In Patterson v. Dean Morris, LLP, ___ F.3d ___ (Mar. 22, 2006), the Fifth Circuit held (with one judge dissenting) that the statutory time limit for the federal courts of appeals to rule on a discretionary appeal from an order granting or denying remand under CAFA (60 days) does not begin to run until leave to appeal is granted. [Hat tip: How Appealing]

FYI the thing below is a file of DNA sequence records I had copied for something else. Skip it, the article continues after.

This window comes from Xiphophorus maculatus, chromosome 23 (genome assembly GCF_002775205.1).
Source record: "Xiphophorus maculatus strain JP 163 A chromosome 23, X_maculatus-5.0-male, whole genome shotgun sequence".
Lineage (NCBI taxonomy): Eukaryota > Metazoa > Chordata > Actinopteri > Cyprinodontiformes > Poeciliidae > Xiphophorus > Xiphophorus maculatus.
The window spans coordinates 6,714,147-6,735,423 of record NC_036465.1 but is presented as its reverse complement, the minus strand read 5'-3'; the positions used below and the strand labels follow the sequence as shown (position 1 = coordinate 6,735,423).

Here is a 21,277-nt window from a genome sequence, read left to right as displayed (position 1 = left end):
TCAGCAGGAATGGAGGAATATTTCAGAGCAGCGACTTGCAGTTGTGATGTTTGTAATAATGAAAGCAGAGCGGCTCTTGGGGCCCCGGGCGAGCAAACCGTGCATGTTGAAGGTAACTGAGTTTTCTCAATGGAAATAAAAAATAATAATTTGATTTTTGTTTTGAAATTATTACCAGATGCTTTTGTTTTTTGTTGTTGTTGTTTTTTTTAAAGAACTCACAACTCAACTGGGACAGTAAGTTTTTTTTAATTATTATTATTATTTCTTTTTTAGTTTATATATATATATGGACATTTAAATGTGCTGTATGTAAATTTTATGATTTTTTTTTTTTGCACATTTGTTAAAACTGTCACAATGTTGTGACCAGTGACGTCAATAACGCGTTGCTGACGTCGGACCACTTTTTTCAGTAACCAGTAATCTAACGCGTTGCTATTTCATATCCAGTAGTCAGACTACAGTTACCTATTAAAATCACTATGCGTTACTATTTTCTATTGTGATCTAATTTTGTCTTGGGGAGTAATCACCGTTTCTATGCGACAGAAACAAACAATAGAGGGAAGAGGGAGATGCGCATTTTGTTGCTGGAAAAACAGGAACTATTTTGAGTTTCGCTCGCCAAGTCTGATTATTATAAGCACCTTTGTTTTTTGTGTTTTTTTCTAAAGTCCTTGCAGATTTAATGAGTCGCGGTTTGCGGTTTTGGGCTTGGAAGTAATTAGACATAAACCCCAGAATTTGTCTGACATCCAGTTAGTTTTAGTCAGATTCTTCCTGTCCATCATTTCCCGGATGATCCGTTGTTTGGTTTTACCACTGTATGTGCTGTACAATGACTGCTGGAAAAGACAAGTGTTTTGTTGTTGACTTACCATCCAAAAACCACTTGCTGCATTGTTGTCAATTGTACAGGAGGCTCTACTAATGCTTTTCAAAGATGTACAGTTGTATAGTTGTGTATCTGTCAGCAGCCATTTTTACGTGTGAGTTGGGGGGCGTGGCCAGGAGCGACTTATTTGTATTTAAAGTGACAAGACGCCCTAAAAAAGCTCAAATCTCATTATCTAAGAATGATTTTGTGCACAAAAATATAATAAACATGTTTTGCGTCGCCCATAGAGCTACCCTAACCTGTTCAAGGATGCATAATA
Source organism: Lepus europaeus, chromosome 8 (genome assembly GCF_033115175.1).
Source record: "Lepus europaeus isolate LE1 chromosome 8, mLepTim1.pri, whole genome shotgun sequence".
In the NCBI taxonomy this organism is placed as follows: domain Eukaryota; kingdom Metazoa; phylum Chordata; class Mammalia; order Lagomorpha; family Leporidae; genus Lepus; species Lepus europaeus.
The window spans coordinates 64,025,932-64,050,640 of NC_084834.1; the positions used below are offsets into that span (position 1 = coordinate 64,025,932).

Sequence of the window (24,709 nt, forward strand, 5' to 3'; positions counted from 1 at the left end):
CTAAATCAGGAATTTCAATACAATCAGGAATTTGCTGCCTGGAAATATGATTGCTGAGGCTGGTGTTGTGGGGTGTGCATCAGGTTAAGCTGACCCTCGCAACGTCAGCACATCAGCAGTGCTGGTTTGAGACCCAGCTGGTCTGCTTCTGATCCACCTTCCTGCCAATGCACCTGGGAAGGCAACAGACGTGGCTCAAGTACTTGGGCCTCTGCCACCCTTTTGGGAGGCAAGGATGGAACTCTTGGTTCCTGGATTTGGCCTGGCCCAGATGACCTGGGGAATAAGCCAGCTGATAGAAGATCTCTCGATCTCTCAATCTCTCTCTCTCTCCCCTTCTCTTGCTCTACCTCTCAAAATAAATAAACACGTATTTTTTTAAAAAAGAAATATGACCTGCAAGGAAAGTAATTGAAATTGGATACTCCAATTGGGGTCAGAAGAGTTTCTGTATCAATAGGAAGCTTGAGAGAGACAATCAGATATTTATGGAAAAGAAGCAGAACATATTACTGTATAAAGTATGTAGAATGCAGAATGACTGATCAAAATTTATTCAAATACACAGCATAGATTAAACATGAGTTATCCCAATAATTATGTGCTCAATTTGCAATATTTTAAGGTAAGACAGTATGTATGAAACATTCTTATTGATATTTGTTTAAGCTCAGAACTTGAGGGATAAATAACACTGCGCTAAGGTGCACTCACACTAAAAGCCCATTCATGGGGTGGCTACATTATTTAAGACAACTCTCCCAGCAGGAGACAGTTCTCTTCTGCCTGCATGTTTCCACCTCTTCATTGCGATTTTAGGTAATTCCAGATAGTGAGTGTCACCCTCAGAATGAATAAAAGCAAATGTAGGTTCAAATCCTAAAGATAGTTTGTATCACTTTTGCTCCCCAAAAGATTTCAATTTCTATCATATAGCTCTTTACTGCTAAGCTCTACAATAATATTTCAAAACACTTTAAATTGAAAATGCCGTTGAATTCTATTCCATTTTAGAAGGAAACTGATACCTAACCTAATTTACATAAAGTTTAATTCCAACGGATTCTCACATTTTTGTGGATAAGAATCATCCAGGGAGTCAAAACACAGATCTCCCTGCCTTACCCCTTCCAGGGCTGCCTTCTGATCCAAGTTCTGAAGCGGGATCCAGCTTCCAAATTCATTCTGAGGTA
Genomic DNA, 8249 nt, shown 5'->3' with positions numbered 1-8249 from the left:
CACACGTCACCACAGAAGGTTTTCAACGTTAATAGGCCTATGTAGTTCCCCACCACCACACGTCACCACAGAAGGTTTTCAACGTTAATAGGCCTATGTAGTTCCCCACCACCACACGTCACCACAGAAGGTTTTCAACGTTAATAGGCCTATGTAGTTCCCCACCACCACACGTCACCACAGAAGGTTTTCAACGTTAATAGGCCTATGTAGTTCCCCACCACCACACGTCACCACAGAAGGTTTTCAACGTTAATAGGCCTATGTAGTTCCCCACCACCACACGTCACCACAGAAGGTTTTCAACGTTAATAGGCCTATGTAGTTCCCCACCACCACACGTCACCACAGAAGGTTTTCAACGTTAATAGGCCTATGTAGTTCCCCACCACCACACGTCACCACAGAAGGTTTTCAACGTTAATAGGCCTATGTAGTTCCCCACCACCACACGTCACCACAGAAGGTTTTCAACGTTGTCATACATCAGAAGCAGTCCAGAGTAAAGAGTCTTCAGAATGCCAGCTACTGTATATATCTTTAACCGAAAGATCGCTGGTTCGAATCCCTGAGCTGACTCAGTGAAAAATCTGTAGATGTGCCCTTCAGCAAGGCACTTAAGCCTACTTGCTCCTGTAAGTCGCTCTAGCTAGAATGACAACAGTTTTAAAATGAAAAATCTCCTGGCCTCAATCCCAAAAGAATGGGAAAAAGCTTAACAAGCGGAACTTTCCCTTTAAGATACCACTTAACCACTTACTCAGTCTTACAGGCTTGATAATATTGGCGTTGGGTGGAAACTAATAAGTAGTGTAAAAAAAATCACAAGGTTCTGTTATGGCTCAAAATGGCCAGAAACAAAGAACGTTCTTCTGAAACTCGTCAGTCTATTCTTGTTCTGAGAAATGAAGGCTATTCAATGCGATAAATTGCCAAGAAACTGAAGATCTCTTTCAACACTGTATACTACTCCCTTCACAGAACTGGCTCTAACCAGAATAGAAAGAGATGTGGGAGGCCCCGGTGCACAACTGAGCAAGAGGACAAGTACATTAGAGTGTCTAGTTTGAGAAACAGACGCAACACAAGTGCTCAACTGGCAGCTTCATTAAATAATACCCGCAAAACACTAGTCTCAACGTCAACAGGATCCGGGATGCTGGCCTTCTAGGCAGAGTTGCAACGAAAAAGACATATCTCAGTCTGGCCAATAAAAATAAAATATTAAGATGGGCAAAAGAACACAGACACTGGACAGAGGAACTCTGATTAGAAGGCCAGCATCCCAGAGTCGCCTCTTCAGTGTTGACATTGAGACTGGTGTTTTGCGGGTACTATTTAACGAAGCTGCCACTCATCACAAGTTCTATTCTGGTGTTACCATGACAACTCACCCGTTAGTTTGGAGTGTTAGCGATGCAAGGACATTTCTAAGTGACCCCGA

The Fifth Circuit also followed a recent Ninth Circuit holding that the losing party's 7-day time limit to file a petition for permission to appeal is 7 court days, not 7 calendar days. Slip op. at 7 n.1 (citing Amalgamated Transit Union Local 1309, AFL-CIO v. Laidlaw Transit Servs., Inc., 435 F.3d 1140, 1146 (9th Cir. 2006)). The Ninth Circuit so held in Amalgamated even though the statute says that the petition "must be made to the court of appeals not less than seven days after entry of the order," suggesting that the 7 days is a waiting period, not a deadline. 28 U.S.C. § 1453(c)(1) (emphasis added). The court explained that "there is no apparent logical reason for the choice of the word 'less' in the statute" and that "use of the word 'less' is, in fact, illogical and contrary to the stated purpose of the provision." Amalgamated, 435 F.3d 1140 (slip op. at 1093-94).